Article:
Garlic compounds can kill foodborne pathogen present in infant formula powder

Garlic compounds can kill foodborne pathogen present in infant formula powder

Garlic may be bad for your breath, but it's good for your baby, according to a new study from the University of British Columbia. [More]
Staphylococcus Aureus Bacteria anticipates and turns immune defenses against the host

Staphylococcus Aureus Bacteria anticipates and turns immune defenses against the host

Around 20 percent of all humans are persistently colonized with Staphylococcus aureus bacteria, a leading cause of skin infections and one of the major sources of hospital-acquired infections, including the antibiotic-resistant strain MRSA. [More]
Advanced cytotoxins help bacteria survive antibiotics treatment

Advanced cytotoxins help bacteria survive antibiotics treatment

In spite of the fact that the first antibiotics were discovered almost a century ago, infectious diseases such as tuberculosis, encephalitis and meningitis are still serious diseases for humans in the twenty-first century. The World Health Organization (WHO) estimates that there are more than 8 million new cases of tuberculosis per year on a global scale, and that more than 300,000 of these are due to multidrug-resistant strains that are not only difficult to treat, but are also emerging rapidly in regions such as Eastern Europe. [More]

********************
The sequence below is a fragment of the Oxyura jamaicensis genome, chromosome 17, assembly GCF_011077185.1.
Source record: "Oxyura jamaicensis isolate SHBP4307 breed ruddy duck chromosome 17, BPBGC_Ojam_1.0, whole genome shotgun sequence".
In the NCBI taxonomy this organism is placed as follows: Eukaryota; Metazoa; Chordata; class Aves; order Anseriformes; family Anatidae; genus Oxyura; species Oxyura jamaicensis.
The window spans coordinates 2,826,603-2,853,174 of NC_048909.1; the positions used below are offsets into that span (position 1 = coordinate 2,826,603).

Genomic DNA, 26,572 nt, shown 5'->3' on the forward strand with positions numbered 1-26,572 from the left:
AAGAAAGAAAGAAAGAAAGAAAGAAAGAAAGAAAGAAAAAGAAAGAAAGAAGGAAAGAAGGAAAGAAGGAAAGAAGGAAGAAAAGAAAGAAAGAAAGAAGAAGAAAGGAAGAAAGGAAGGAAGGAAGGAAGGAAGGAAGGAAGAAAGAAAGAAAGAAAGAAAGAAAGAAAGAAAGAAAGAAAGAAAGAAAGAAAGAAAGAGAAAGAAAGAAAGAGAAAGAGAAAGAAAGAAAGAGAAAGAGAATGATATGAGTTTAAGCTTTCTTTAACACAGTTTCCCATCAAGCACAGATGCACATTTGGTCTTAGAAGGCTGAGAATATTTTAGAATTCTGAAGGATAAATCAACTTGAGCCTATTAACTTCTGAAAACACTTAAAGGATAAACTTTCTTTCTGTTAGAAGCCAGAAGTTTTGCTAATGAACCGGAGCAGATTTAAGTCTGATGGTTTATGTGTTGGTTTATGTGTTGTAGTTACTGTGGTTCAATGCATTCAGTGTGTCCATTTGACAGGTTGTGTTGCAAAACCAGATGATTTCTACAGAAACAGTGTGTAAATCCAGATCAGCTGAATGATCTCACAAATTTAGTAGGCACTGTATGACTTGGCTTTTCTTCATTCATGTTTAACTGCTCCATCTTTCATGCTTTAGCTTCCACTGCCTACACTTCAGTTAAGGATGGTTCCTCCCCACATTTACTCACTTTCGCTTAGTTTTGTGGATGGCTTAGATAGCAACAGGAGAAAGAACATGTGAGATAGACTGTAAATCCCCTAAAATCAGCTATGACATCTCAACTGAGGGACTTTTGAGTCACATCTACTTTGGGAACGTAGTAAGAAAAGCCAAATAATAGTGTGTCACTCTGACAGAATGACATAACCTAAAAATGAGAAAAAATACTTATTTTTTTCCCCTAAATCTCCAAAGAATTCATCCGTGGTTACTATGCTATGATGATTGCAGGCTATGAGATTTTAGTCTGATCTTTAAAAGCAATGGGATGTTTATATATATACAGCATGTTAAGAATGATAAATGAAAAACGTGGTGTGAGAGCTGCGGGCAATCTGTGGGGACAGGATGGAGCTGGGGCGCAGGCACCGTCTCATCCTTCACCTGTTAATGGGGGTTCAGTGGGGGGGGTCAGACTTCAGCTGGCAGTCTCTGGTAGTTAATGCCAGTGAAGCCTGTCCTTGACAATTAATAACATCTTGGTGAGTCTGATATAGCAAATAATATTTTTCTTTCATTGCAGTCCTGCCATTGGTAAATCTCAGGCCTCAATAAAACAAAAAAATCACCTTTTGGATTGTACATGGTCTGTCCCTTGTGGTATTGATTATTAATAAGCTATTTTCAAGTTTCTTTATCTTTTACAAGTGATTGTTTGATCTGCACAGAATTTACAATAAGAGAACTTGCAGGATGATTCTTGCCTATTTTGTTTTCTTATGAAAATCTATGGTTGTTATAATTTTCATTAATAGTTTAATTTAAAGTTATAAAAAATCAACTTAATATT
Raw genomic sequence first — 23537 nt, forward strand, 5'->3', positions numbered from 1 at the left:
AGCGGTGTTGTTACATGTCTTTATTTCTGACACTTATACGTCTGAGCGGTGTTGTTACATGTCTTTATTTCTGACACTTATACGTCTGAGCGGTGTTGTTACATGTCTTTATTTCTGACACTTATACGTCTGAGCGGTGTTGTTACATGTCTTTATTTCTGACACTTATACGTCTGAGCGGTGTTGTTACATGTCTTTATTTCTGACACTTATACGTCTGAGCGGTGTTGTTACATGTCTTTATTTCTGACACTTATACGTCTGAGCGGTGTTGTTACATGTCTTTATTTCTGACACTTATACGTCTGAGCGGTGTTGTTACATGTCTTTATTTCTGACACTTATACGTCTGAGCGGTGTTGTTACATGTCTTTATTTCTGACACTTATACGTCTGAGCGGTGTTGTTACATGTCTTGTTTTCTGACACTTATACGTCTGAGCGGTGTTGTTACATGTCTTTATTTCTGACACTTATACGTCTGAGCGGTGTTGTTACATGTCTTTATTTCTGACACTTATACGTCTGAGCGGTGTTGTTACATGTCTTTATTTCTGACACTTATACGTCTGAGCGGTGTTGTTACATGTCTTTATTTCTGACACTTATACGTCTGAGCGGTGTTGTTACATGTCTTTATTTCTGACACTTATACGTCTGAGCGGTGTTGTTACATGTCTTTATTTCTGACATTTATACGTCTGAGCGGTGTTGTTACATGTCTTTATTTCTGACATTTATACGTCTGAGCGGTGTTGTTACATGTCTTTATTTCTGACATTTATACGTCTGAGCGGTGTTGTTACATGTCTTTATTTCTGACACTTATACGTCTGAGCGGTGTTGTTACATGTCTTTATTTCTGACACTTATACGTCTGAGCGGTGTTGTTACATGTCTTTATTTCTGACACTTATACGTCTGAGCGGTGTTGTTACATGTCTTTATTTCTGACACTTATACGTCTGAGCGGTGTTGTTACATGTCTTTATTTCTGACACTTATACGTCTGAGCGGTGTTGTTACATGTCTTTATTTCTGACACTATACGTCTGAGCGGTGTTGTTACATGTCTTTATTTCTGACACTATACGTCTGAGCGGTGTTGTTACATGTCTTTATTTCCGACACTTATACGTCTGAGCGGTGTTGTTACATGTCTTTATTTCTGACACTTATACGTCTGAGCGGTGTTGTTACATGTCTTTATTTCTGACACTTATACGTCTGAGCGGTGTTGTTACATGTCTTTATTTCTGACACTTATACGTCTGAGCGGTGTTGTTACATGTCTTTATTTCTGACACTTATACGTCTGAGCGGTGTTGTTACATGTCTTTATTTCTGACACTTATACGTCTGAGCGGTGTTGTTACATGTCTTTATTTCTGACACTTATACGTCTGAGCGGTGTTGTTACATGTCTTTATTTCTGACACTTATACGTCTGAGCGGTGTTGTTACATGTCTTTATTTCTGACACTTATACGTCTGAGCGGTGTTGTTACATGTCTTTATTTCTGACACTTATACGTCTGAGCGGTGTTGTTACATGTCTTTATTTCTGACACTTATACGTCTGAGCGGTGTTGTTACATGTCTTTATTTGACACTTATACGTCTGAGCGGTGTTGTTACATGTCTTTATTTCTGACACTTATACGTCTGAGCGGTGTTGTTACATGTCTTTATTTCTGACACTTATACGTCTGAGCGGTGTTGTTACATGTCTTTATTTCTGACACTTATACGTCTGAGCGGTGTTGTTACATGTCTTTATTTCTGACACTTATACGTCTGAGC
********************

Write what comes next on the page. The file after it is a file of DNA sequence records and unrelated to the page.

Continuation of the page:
Senate gives final approval to bill tightening control over drug-compounding pharmacies

The Senate gave final approval to a bill Monday that gives federal regulators greater oversight of compounding pharmacies like the ones responsible for a deadly meningitis outbreak last year. The President is expected to sign the bill. [More]
Adverse events linked with HPV vaccine appear to be related with media coverage

Adverse events linked with HPV vaccine appear to be related with media coverage

The number of adverse events associated with the HPV vaccine reported to the Centers for Disease Control and Prevention (CDC) and the Food and Drug Administration (FDA) appeared to be related to media coverage and online controversy about the vaccine, finds a study in the Journal of Adolescent Health. [More]

First Edition: November 19, 2013

Today's headlines include news that Obama administration officials were warned about the possibility of website difficulties months ago by an outside consulting firm. [More]